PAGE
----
Italian Minister of Foreign Affairs Antonio Tajani will fly to Israel and Jordan this morning to renew Italy’s support and bring the government’s attention to the three Italian nationals that Hamas may have taken hostage. He also asks the public “not to confuse Hamas with the Palestinians. Palestine is something else entirely. The Palestinian people are victims of Hamas.” The tone is concerned. The greatest, most imminent danger “is that of a widening of the conflict in Lebanon,” but looking further ahead, in the long term, “we must above all avoid a split between the West and the Arab world.” This division, Tajani stresses, “is exactly what Hamas wants. It wants to continue this war to cut the bridges that were being built between the moderate Arab world and Israel. We must work in the opposite direction.”
“Isolate the terrorists. We have to make it clear that there is a whole different set of Arab people, who have nothing to do with them.”
Once we isolate Hamas, Israel and Palestine will be left in the rubble. What kind of solution can be developed?
“We must get back to work on the “two peoples, two states” solution.”
That is a solution that many analysts consider no longer feasible, after the events of these days.
“It would be useless to propose it tomorrow morning, that is clear. But that must be our goal. I will continue to work in that direction.”
Why, is the centre-right calling for a halt to European funding for the Palestinians, then?
“Because you have to stop the money going to Hamas.”
It has already been blocked for years.
“But we must also stop the funds that indirectly end up in the pockets of terrorists and the associations that finance anti-Semitic initiatives. Strict checks must be put in place so that not a single euro ends up financing terrorism or helping those who question Israel’s right to exist.”
Israeli Prime Minister Benjamin Netanyahu proposes to build an alliance against Hamas, like the one that arose to fight Isis.
“An alliance against terrorism can and must exist, but it must also involve the Arab countries. It is not an issue that can only concern the West. When we talk about Hamas, we are talking about a small minority of violent, criminal people.”
Algeria, our main gas supplier, supports them. Can this become a problem?
“I spoke with the Algerian Minister, and we continue to have good relations. We must ensure that there are no divisions between the West and the Arab world. In this sense, I count a lot on the diplomatic work that Saudi Arabia, Egypt, Jordan, Morocco, the Arab Emirates, Türkiye, and Qatar can do.”
You have repeatedly mentioned Egypt as an important mediator, but President al-Sisi demands that it is not only Cairo that opens the door to Palestinian refugees, while Hamas rejects the offer of a humanitarian corridor to Egypt.
“Hamas’s interest is to scupper any agreement. It wants a reaction from Israel and uses Palestinian citizens as human shields. This is very serious. Rejecting the Egyptian proposal is proof that all this was to undermine any dialogue that was being built between the Arab countries and Israel. We must ensure that this design fails and that we return to work for peace.”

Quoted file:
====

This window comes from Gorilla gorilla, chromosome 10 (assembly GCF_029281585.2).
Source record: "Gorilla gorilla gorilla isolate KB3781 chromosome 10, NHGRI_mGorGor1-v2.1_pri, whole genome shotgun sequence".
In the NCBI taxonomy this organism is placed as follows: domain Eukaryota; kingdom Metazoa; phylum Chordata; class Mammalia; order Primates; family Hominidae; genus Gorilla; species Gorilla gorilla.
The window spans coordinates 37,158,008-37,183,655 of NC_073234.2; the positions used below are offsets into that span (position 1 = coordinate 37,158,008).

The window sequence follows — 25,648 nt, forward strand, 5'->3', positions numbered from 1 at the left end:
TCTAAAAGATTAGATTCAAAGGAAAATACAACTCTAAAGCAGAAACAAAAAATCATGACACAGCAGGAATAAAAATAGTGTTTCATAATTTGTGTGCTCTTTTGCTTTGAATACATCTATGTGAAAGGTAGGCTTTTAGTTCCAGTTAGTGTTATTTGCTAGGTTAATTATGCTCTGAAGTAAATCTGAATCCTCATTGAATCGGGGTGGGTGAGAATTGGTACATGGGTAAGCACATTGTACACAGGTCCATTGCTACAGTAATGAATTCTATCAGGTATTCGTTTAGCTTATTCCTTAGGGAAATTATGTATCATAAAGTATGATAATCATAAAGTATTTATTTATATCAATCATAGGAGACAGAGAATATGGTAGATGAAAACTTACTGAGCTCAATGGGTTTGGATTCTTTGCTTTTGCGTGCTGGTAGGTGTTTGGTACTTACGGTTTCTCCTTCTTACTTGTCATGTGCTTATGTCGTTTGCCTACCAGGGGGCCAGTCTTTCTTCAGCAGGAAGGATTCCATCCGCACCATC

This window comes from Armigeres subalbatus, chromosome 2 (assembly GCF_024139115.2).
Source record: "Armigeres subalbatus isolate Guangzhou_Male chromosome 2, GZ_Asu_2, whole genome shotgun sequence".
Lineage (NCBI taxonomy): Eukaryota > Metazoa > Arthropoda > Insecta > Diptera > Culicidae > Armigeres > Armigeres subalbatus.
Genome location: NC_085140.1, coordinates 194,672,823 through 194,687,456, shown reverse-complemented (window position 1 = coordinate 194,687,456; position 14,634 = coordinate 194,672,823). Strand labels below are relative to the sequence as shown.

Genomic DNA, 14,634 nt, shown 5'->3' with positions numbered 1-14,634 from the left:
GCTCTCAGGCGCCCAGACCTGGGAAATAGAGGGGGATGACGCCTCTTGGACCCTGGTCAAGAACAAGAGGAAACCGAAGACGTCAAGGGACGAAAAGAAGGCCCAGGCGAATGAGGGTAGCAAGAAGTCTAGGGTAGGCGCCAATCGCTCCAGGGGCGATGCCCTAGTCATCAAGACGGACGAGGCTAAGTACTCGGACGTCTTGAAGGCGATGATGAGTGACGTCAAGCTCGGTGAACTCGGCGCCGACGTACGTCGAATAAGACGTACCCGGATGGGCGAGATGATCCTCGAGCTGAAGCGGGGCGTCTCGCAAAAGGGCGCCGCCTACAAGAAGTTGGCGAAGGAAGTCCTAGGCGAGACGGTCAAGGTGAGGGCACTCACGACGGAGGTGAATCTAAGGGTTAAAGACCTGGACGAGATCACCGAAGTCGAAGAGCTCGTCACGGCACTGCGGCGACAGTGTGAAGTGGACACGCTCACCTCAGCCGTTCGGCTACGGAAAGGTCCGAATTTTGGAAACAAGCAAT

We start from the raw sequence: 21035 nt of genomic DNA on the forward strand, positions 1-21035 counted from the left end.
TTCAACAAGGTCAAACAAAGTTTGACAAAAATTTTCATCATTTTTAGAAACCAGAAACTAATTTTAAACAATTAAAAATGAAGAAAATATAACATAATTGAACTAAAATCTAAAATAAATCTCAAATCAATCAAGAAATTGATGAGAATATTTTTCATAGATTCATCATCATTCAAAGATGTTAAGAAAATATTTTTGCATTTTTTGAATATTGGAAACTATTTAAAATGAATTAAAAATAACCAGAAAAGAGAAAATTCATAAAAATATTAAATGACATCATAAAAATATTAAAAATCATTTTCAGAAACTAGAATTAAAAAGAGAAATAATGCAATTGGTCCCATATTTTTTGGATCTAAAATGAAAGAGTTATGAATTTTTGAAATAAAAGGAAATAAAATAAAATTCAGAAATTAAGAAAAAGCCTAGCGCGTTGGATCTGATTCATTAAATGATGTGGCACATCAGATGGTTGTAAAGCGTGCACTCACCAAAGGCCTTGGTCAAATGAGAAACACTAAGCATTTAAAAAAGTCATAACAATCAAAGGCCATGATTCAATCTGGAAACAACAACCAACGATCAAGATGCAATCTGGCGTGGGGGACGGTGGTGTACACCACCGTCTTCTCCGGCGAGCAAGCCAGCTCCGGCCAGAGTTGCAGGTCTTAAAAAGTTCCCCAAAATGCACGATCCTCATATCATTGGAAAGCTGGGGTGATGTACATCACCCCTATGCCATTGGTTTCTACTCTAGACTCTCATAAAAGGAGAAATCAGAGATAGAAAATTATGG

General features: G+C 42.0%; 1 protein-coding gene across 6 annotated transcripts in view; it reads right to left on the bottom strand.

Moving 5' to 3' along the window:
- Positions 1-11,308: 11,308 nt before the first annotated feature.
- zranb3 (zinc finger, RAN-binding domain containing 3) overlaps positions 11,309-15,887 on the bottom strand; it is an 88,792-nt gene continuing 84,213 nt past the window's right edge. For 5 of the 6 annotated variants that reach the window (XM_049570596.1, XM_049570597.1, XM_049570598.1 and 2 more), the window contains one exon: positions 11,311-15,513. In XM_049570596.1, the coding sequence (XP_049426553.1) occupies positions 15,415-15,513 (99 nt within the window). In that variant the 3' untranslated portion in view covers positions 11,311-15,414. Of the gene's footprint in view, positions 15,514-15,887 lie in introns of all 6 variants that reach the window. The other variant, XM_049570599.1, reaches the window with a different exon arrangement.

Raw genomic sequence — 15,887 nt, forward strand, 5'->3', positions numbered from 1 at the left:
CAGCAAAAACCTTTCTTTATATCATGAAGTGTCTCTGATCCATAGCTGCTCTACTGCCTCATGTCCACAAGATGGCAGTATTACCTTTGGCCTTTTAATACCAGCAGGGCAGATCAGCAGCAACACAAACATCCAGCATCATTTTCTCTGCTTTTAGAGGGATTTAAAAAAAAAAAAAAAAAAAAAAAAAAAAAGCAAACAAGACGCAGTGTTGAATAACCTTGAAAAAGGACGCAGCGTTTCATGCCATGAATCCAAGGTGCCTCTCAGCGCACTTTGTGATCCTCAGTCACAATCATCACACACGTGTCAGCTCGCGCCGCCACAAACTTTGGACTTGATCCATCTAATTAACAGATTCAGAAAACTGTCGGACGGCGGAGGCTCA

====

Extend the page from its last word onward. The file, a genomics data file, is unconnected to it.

What is the first step towards de-escalation that you discussed with your Arab League counterparts?
“The release of the civilian hostages, starting with women, children, the elderly, the frail.”
Three Italians are also among the hostages. Is there any news?
“From what we know, they may be hostages of Hamas. We still have no news of them. We are in contact with the families, and in a few hours, I will be in Israel for that too. I am doing everything I can.”
Does Europe need to do more?
“Europe must work for peace and must make itself heard.”
Will Italy provide aid to Israel?
“Nothing has been asked of us. When they do ask, we will see. I don’t think Israel wants escalation. However, we must defend Israel’s right to exist.”
Aren’t you afraid that Israel’s reaction might become excessive and not help the dialogue with the Arab world?
“Israel has every right to defend itself. I am sure it will have a reaction proportionate to the attack it has suffered.”
Former Italian Minister of Foreign Affairs Emma Bonino claims that Netanyahu’s decision to cut off water, food and electricity to all of Gaza is a war crime. Was that a proportionate reaction?
“The war crime is beheading children. Those are heinous crimes. Hamas terrorists are no different from Nazis. They are cowards. A soldier would not behead a two-month-old baby. And then they keep raining rockets from Gaza. Hamas must stop firing rockets at Israel, otherwise there is bound to be a reaction.”
Is it not also from the chain of actions-reactions that the danger of a widening of the conflict arises?
“That is what we must avoid. The greatest danger comes from Lebanon, with Hezbollah, and this is what I have talked about at length with my counterparts.”
We have 1,300 soldiers in Lebanon and there are already some skirmishes in the disputed areas. Are they in danger of being involved?
“Our military are bearers of peace. Together with Italian Minister of Defence Crosetto and the military leadership, I am constantly monitoring the situation in that key location.”